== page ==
Commemorate your visit by posing in a photo booth inspired by the golden age of travel.
On the plaza, enjoy the music of the 1950s and 1960s with GirlFriend. Food trailers including mmmpanadas will have snacks available for purchase.
The first 100 guests will receive a gift bag that includes items from Austinuts, Tommy’s Salsa, Dr. Kracker, Texas Olive Ranch, and more. Maine Root sodas and KIND bars will provide complimentary treats.
The Ransom Center’s pop-up store will feature a merchandise sale, including glass water bottles inspired by the Center’s windows and Magnum Photos-inspired t-shirts, postcards, and publications. Attendees will have the opportunity to win a prize package that includes signed books.
Special thanks to these sponsors and participants: Austinuts, Dr. Kracker, KIND bars, Maine Root Soda, Texas Olive Ranch, and Tommy’s Salsa.
Photojournalist Susan Meiselas broke tradition when she photographed the “people’s revolt” in Nicaragua in color. In 1981, black and white was still the accepted medium in which to depict conflict. Yet, she described the choice as best capturing “the vibrancy and optimism of the resistance.”
Learn more about Meiselas’s photograph and how it influenced Donna DeCesare, award-winning documentary photographer and University of Texas at Austin Associate Professor of Journalism. DeCesare writes about this and other images from the current exhibition Radical Transformation: Magnum Photos into the Digital Age, noting their impact on her photography and teaching.
Radical Transformation: Magnum Photos into the Digital Age, on display at the Ransom Center from September 10 through January 5, explores the evolution of Magnum Photos from print journalism to the digital age, revealing a global cooperative in continual flux, persistently exploring new relationships between photographers, their subjects, and their viewers.
On this Thursday, September 26 at 7 p.m., DeCesare speaks about her new book Unsettled/Desasosiego, which explores the effects of decades of war and gang violence on the lives of youths in Central America and the United States. A book signing follows.
DeCesare was recently honored with a Maria Moors Cabot Prize from the Columbia University Graduate School of Journalism for outstanding reporting on Latin America and the Caribbean.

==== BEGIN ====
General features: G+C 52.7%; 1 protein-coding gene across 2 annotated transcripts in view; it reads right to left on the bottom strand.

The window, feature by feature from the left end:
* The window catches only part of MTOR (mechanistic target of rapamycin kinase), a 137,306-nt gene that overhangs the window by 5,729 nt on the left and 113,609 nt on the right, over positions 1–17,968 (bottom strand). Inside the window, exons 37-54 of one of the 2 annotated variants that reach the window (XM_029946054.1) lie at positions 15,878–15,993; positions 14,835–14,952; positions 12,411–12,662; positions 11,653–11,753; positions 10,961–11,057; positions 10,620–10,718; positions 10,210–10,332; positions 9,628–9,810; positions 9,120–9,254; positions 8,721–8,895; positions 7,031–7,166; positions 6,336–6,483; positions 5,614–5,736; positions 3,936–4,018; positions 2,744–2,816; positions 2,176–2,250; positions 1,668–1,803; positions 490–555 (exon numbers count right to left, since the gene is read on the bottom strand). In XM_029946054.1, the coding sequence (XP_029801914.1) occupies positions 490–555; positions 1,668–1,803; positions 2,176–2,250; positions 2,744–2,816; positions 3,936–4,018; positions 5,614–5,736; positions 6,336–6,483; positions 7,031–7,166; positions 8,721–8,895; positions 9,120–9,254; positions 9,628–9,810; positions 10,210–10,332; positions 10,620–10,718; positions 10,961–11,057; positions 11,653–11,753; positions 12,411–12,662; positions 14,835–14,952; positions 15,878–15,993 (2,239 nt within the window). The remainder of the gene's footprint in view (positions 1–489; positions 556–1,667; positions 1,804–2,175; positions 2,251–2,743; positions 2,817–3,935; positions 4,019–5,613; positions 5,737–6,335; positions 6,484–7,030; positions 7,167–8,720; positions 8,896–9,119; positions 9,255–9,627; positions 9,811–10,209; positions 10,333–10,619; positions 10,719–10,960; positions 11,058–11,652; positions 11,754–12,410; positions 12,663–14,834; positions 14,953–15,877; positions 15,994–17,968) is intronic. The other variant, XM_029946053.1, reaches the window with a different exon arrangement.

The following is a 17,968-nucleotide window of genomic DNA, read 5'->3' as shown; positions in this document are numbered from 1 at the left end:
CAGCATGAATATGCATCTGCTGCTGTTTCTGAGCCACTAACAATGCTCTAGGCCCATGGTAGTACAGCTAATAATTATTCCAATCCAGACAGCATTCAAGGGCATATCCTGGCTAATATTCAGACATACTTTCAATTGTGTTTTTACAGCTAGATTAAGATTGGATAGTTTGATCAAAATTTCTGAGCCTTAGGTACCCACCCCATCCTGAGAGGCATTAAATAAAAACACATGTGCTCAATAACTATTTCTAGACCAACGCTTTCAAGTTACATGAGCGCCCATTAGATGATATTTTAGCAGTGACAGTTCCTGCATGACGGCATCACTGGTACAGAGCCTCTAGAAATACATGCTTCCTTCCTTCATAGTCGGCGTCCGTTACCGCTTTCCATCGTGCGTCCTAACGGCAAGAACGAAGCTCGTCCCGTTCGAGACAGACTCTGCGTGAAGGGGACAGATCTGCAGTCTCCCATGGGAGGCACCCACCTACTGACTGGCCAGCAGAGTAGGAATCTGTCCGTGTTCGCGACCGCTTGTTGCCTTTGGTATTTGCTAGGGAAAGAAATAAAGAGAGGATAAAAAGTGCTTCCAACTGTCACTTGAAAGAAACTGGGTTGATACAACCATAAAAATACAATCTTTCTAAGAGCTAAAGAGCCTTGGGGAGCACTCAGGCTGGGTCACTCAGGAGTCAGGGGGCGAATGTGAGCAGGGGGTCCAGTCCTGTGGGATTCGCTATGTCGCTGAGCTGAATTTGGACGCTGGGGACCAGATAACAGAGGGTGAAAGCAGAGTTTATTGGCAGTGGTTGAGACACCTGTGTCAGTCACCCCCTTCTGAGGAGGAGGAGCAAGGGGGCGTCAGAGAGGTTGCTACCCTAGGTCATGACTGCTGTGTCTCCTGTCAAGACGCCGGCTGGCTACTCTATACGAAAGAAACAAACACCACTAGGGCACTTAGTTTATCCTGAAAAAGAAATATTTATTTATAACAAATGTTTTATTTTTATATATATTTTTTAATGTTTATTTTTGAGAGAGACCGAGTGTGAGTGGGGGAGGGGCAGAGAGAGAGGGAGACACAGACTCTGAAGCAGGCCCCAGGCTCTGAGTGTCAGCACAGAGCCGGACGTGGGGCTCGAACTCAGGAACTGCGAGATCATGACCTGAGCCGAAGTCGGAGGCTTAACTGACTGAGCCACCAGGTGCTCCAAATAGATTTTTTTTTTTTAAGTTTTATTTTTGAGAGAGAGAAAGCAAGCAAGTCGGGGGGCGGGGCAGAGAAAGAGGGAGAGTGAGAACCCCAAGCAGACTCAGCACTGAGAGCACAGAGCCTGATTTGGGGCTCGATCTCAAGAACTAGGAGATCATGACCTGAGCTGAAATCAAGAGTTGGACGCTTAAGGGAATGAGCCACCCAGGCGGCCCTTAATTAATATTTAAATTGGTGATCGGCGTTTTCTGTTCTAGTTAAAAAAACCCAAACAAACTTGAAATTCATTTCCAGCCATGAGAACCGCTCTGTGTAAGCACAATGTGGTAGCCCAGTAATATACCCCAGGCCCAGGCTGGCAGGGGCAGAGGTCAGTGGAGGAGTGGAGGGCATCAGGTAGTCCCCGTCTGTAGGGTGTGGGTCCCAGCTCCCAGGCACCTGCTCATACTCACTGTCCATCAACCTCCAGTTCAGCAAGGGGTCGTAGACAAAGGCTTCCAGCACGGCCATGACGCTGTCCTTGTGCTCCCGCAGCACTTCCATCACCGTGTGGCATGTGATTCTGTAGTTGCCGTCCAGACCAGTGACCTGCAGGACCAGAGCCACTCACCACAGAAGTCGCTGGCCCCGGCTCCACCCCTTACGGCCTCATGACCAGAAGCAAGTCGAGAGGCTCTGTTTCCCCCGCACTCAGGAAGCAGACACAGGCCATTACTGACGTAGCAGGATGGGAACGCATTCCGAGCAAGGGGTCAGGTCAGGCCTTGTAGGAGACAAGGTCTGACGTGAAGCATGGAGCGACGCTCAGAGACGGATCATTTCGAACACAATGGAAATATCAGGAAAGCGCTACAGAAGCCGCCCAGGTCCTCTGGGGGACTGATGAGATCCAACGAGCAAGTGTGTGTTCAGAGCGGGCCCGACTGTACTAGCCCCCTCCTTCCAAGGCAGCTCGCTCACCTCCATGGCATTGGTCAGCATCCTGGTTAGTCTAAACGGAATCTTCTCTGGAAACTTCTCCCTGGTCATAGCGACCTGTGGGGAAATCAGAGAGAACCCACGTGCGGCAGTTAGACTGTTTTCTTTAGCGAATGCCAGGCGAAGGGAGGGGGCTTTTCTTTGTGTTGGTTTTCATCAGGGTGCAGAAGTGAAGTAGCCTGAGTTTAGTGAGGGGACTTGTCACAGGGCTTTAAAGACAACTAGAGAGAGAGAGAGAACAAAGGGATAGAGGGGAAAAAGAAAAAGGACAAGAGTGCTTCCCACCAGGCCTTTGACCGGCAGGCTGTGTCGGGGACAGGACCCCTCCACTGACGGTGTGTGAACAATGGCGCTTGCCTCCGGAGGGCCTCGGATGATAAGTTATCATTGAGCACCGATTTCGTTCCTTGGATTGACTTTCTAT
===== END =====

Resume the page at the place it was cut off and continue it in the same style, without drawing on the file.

When University of Texas at Austin Professor of Philosophy Daniel Bonevac and Ransom Center Senior Research Curator of Photography Roy Flukinger taught the course “Ideas of the Twentieth Century” last fall, they had 100 students.
This fall, they will teach over 20,000.
“Ideas of the Twentieth Century” is one of the courses offered by The University of Texas at Austin as part of the UT System’s partnership with edX, a nonprofit online learning initiative. Launched by Harvard University and the Massachusetts Institute of Technology in 2012, edX collaborates with universities across the country to offer massive open online courses (MOOCs). MOOCs boast unlimited enrollment and are free for all participants.
Of the classes submitted by The University of Texas at Austin for the upcoming school year, four are currently open for registration and will begin September 15. Besides “Ideas of the Twentieth Century,” those interested can also take “Energy 101,” “Age of Globalization,” and “Take Your Medicine: The Impact of Drug Development.”
Bonevac and Flukinger’s course explores the changing mindsets and morals of the past century through the lenses of philosophy, literature, art, and history. Although they have taught this course five times before as one of the University’s Signature Courses for incoming freshmen, the class had to be adapted for an online audience.
“Our time is much more limited in teaching the online course, so each session had to be reduced down to the more basic concepts, trends, and ideas,” Flukinger said. “And, obviously, the other fact that you miss immediately is the interchange of ideas and discussion with your students. The production studio tends to be a much more detached environment than the customary give-and-take of the classroom. But such are always the tradeoffs with any mass media. And, at the same time, I do find it very invigorating to attempt to expand our teaching to a much larger and more diverse global community.”